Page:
Envision the consumer-to-grid connection.
When it comes to new directions in market-wide consumer energy use decisions and choices, change doesn’t come easy. The smart grid evolution is poised to change the “consumer-to-grid” dynamic. But how – and how quickly – will customers respond and adapt? A smart energy demonstration center is helping make the C2G connection.
Smart grid technology – among others – is redefining how consumers and their electric utilities interact with each other. Empowered with two-way digital communications, consumers will be connected to the grid in new, more dynamic ways. When fully implemented, the smart grid will better enable customers to make sustainable energy use choices and manage their utility costs – all while supporting a more reliable distribution system and reducing greenhouse gas emissions.
Reducing the demand for electricity and avoiding potential new carbon sources will primarily be achieved by increasing consumer’s access to energy consumption data, increasing their options for dynamic and real-time pricing plans, improving their knowledge of energy management practices, providing tools to trade their own generated energy, and providing more direct monitoring and control of appliances and energy loads.
However, these changes will not come easily. With an eye on achieving broad-based consumer acceptance, advanced metering infrastructure (AMI) and home area networking (HAN) – combined with simple, intuitive user interfaces – can enable consumers to better understand their electricity consumption patterns, manage their energy costs, and motivate lifestyle and personal changes. But beyond the technology, the consumer needs to see a value in how their individual behavior impacts the value chain of electric – and gas – delivery.
The question today is how will customers respond to the emerging smart grid? How quickly will they adopt smart grid enabled home energy technologies? Will they open their homes and businesses to new smart energy offerings? Do they see the personal benefits and value of a smart grid?
Bridging the consumer-to-grid gap
A smart grid system can enable more effective application of dynamic pricing, demand response, and energy reduction programs, resulting in lower energy costs and more environmentally efficient and reliable operations. Consumers need to better understand that there are both efficient and inefficient ways of consuming electricity – and that many of the inefficiencies impact both economics and the environment. Ultimately, this translates to a cost to the consumer.
KEMA’s Rob Wilhite has been working with Duke Energy on various aspects of the utility’s future vision, including the consumer connection. KEMA has worked with Duke Energy in creating the Duke Energy Envision Center. “The Center is designed to help educate consumers, regulators, policy-makers and other stakeholders on the choices and benefits of a smart energy future,” says Wilhite. “Duke’s view of the smart grid encompasses both electricity and gas. This is one of the first interactive exhibits to demonstrate smart grid, renewable, and energy efficient technologies for gas and electricity. The center offers utility executives, key industry stakeholders, and policy makers an opportunity to experience how a modernized smart grid can work and what benefits it can provide for them.”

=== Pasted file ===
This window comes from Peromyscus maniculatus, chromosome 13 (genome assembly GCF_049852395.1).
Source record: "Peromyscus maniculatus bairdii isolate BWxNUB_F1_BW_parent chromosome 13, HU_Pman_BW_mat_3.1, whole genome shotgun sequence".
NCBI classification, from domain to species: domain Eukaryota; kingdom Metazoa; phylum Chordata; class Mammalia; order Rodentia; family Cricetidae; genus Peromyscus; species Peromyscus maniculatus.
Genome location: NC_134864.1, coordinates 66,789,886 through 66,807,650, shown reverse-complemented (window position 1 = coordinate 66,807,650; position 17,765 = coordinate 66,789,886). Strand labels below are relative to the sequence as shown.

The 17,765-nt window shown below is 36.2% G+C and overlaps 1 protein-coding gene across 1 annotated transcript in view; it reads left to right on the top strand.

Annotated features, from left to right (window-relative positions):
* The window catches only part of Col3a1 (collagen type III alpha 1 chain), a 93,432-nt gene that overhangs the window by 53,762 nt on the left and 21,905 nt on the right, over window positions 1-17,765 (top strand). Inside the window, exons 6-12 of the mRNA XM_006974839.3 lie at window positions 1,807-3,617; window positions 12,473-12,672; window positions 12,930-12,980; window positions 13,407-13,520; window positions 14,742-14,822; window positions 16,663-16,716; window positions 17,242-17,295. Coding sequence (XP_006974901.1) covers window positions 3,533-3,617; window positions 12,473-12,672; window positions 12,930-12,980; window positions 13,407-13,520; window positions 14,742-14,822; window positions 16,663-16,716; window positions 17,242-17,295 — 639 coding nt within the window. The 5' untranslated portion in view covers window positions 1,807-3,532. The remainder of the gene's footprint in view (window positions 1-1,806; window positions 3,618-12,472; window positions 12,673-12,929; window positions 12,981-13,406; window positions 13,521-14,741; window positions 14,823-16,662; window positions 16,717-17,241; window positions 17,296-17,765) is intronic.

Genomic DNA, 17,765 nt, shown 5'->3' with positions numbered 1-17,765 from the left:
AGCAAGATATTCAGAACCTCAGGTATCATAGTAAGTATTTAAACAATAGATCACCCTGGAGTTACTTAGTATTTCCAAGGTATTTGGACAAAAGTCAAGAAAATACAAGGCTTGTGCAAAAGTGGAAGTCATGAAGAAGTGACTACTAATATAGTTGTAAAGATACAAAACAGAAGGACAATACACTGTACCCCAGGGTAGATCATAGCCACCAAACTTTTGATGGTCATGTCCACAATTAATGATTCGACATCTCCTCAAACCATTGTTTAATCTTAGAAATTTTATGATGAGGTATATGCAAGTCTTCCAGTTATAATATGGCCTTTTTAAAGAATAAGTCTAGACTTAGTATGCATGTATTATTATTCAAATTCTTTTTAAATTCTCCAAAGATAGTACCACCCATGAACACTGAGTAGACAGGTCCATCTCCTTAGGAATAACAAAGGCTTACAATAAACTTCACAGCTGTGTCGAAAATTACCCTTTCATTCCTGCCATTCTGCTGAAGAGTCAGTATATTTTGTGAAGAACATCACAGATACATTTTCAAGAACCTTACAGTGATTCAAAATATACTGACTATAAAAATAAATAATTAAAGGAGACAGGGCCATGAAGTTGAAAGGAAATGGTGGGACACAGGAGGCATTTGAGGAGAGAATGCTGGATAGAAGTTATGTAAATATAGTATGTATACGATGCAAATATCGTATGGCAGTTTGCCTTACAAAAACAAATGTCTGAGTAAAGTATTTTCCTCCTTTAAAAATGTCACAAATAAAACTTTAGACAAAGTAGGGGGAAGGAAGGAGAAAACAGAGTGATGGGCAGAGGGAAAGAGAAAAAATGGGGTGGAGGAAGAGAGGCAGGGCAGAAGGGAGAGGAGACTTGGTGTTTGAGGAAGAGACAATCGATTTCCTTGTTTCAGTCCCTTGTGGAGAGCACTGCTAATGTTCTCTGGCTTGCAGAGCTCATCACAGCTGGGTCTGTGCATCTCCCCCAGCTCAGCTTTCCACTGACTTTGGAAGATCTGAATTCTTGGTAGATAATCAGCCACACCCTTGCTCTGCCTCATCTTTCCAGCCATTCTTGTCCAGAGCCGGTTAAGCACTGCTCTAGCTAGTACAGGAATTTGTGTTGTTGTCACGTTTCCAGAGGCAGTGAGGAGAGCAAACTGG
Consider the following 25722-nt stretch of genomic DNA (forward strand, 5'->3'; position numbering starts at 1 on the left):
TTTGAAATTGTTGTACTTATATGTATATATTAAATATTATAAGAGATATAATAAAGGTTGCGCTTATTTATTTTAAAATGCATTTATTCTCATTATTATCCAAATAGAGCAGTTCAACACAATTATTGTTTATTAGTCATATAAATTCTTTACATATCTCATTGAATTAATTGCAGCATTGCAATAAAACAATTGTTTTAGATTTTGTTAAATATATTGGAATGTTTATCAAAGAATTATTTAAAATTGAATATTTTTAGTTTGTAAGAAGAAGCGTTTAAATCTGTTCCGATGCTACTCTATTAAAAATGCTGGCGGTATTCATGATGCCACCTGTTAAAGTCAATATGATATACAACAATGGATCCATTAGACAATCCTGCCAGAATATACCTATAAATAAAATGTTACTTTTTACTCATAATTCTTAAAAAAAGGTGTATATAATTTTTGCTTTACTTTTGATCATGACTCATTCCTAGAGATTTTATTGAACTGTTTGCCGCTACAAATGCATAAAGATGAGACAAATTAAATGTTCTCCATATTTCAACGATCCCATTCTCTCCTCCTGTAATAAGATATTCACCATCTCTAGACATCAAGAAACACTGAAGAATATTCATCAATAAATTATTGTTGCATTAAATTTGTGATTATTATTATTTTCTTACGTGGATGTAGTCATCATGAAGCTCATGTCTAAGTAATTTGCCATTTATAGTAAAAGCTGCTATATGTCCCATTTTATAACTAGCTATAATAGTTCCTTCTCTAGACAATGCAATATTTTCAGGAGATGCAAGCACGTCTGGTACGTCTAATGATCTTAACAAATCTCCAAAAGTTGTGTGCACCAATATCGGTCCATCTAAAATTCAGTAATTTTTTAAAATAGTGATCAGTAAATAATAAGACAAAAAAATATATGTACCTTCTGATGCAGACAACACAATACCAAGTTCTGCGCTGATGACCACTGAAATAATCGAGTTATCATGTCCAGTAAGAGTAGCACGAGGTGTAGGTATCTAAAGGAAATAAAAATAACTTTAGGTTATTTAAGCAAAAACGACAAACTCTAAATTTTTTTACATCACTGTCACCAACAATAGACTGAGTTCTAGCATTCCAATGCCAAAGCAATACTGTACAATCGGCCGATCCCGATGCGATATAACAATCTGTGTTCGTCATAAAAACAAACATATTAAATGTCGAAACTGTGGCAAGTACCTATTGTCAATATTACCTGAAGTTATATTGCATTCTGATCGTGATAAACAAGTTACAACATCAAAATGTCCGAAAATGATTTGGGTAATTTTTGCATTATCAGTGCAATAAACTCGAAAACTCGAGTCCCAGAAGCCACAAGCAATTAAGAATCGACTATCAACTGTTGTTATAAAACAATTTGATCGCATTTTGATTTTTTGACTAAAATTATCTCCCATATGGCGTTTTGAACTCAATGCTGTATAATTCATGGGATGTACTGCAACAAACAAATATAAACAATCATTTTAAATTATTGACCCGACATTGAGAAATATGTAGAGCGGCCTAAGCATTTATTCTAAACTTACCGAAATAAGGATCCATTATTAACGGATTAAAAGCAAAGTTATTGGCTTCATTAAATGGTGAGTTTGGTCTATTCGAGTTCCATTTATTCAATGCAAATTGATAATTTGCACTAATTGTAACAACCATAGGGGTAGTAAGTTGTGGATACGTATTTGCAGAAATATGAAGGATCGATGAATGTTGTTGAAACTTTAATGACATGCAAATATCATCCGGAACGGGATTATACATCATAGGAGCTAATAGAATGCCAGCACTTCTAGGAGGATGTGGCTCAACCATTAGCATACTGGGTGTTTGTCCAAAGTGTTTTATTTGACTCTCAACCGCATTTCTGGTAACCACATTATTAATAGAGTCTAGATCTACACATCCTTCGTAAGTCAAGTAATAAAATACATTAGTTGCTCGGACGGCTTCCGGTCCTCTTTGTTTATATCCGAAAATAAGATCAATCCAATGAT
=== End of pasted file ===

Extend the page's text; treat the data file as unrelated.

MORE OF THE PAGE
Located in the Cincinnati region, the center features a movie-style studio with sets consisting of substations with two-way, digital technology, a ‘smart’ home – complete with solar panels and a plug-in hybrid vehicle, an apartment complex with ‘smart meters,’ and a power delivery work center – monitoring conditions with real-time data. Utility poles equipped with ‘intelligent’ power equipment are also staged throughout.
“The Envision Center helps visualize and build the business case for the smart grid future,” says Wilhite. “Video and simulation-enhanced demonstrations show how energy efficiency can be automatic and how seamless the transition for customer adoption can be. They show how utilities will more effectively pinpoint outages and restore power more quickly. Smart home simulations feature the use of an energy management system to control high efficiency appliances, as well as an electric vehicle and back-up energy supply. And the center promotes the importance of renewable power and the important role consumers can play in helping to reduce greenhouse gas emissions.”
Utility executives, government and regulatory officials and other stakeholders worldwide are invited to tour the center for a hands-on experience of the emerging smart energy future. Each tour is a unique experience and crafted to meet specific expectations.
Jim Francis, Director of Technical Services, Vectren Energy Delivery was one of the first utility professionals to tour the Envision Center. “From a utility viewpoint it’s easy to understand how all the components of smart grid technology can work together. What is hard to visualize is what all this means for the consumer, especially how they might interact with the smart grid and how utilities would explain it to customers. The Duke Energy Envision Center brings this vision to life, helps us understand what the customers may experience, and makes it easier to see how we can help customers adapt to smart grid technology.”
Learn more about the Envision Center: www.kema.com/SmartEnergyCenter.